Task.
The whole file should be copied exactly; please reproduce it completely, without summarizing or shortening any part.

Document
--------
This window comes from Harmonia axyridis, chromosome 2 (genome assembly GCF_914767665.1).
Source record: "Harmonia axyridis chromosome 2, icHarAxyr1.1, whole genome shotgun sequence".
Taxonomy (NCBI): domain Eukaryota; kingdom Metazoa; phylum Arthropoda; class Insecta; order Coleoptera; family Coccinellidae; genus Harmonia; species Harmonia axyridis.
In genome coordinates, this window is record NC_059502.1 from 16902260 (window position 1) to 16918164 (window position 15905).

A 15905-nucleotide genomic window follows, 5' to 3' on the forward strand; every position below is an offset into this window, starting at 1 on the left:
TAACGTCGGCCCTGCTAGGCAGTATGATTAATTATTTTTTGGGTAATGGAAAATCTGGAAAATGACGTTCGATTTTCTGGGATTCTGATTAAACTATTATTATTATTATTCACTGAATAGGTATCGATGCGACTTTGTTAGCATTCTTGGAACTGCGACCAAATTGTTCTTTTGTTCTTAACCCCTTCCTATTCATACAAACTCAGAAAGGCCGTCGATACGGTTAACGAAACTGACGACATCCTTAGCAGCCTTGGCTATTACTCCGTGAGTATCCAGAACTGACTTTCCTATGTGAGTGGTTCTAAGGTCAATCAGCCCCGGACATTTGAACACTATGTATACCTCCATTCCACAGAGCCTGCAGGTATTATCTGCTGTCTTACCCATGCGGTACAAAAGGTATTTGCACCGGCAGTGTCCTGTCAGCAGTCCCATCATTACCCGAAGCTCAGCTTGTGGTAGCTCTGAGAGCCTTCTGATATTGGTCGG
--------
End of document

This window comes from Harmonia axyridis, chromosome 2 (genome assembly GCF_914767665.1).
Source record: "Harmonia axyridis chromosome 2, icHarAxyr1.1, whole genome shotgun sequence".
Taxonomy (NCBI): domain Eukaryota; kingdom Metazoa; phylum Arthropoda; class Insecta; order Coleoptera; family Coccinellidae; genus Harmonia; species Harmonia axyridis.
In genome coordinates, this window is record NC_059502.1 from 16902260 (window position 1) to 16918164 (window position 15905).

A 15905-nucleotide genomic window follows, 5' to 3' on the forward strand; every position below is an offset into this window, starting at 1 on the left:
TAACGTCGGCCCTGCTAGGCAGTATGATTAATTATTTTTTGGGTAATGGAAAATCTGGAAAATGACGTTCGATTTTCTGGGATTCTGATTAAACTATTATTATTATTATTCACTGAATAGGTATCGATGCGACTTTGTTAGCATTCTTGGAACTGCGACCAAATTGTTCTTTTGTTCTTAACCCCTTCCTATTCATACAAACTCAGAAAGGCCGTCGATACGGTTAACGAAACTGACGACATCCTTAGCAGCCTTGGCTATTACTCCGTGAGTATCCAGAACTGACTTTCCTATGTGAGTGGTTCTAAGGTCAATCAGCCCCGGACATTTGAACACTATGTATACCTCCATTCCACAGAGCCTGCAGGTATTATCTGCTGTCTTACCCATGCGGTACAAAAGGTATTTGCACCGGCAGTGTCCTGTCAGCAGTCCCATCATTACCCGAAGCTCAGCTTGTGGTAGCTCTGAGAGCCTTCTGATATTGGTCGG